Less or More: Will the real dry bean acreage trend stand up?
January 15, 2003
Editors Note: The following is excerpted Michigan Bean Commission News, October 2002
Is the jump in acres of the 2002 crop of beans in Michigan going to be the norm, or has the recent trend of decreasing acres of beans in Michigan the real trend?
Some things to think about. The trend would certainly be down for both the total beans and navy beans, but even more interesting is that navy beans as a percent of total beans continues to decrease as well.
Of course, if you put black beans in the same comparison, it would show the opposite trend, i.e., that black beans are growing as a percent of total beans planted.
As in every year in the dry bean business, the next year will tell it all. This does have more credence this year for several factors. One is certainly competing crops and the availability of LDP in the U.S. Last year we saw soybeans remain competitive in the U.S. rotation because of the LDP payment, while our main competitor (Canada) did not have the LDP advantage. At this point, with soybeans currently being bid at $5.25 and wheat currently at $3.95, it does not look like the LDP values will kick in.
Of course, our main competitor for dry bean acres will now have equal price status with the U.S., meaning no direct payments for crops from the government (basis differences remain though). Will the Canadian grower go back to the traditional wheat crop?
Soybeans have made inroads into the North Dakota and Canadian rotation as well. Will the price increases for soybeans and wheat loom advantageous to both the North Dakota and Canadian grower? Will price increases for soybeans and wheat present the Michigan grower with another reason to drop dry beans as well?
Of course, all of this assumes both a stable (depressed) navy bean market and a stable colored bean market. If a stable price environment does continue, does that mean North Dakota and Canada will continue to advance their acres?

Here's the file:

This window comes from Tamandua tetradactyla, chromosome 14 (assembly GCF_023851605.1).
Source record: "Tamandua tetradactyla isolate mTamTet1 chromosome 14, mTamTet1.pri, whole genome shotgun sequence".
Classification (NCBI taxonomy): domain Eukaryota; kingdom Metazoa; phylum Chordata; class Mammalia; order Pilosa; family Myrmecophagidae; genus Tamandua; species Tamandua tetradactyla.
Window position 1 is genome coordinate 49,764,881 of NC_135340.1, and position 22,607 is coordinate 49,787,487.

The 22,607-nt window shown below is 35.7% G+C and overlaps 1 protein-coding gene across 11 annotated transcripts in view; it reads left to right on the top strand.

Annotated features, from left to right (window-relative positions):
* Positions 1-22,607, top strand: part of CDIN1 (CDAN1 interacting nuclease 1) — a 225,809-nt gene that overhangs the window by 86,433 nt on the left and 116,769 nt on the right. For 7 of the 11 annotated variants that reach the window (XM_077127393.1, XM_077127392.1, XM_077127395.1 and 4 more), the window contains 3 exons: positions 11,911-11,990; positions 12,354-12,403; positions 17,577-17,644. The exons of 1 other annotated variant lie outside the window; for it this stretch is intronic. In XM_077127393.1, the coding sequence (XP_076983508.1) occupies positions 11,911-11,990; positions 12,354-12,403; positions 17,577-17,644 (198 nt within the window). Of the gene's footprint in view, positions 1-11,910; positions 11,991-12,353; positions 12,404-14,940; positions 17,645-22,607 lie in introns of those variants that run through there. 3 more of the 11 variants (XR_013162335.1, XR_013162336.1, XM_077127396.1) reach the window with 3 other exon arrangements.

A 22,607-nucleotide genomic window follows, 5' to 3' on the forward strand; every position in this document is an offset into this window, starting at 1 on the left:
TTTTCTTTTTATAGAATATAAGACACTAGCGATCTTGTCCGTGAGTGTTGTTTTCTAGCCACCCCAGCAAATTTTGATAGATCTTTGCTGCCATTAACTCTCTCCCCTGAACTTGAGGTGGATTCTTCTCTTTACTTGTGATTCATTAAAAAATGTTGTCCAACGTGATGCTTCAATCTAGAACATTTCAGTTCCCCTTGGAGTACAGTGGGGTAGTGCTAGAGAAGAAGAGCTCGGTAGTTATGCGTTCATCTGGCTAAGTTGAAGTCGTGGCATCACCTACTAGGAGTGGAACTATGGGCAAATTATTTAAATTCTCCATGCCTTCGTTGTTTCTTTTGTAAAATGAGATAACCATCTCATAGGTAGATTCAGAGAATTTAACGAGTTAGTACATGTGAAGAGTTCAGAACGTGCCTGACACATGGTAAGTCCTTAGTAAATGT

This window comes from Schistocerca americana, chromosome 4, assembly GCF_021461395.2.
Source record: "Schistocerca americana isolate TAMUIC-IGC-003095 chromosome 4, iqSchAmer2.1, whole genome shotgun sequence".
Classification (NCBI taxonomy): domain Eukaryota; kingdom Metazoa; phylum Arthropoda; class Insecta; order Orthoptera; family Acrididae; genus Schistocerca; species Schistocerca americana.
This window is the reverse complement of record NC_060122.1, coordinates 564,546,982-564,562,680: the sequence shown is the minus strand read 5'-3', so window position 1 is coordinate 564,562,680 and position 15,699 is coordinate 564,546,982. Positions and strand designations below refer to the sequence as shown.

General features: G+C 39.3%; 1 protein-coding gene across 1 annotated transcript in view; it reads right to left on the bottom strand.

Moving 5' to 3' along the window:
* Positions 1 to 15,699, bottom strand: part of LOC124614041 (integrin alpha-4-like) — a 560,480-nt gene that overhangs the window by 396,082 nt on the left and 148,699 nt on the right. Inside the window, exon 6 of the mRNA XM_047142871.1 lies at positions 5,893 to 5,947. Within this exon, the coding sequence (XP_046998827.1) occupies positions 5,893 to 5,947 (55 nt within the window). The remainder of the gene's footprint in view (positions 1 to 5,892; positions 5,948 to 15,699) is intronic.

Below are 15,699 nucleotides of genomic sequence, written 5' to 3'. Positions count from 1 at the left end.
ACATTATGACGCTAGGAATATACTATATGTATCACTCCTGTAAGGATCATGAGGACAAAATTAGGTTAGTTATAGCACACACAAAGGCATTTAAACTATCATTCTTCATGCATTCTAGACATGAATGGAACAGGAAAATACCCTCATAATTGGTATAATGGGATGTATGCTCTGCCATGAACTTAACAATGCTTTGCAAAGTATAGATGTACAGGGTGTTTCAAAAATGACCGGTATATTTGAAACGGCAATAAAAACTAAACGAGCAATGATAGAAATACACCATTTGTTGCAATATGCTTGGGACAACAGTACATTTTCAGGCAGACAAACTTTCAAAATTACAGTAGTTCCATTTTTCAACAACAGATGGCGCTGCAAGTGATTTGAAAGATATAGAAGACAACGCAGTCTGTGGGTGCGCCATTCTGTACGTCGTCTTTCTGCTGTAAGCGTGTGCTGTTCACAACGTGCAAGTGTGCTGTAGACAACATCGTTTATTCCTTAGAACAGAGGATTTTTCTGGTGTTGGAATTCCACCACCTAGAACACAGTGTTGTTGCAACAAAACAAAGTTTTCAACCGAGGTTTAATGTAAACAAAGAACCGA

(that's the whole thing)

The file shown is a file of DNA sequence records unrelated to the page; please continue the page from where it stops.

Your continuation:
While the pricing structure for many dry beans has not been advantageous to the Michigan grower, the Canadian and North Dakota grower feel the same. Add to that the traditional lower yield these areas obtain, plus the additional risk factors associated with the production of dry beans that we all face (frost/rain/drought/cold/heat/disease), wont increases in soybeans and wheat in all areas be the "new" norm?
Which, of course , says, "wont dry bean planted acres in all areas have to suffer?"
At what time do canners have to step up their contracting to insure that enough dry beans are grown?
When does mother nature and traditional weather patterns start to plague the other bean growing areas?
While I have probably not answered many questions about the future of dry beans in Michigan, hopefully I have raised questions that, as you define answers for them yourself, your answers will help you decide your future in the dry bean production in Michigan.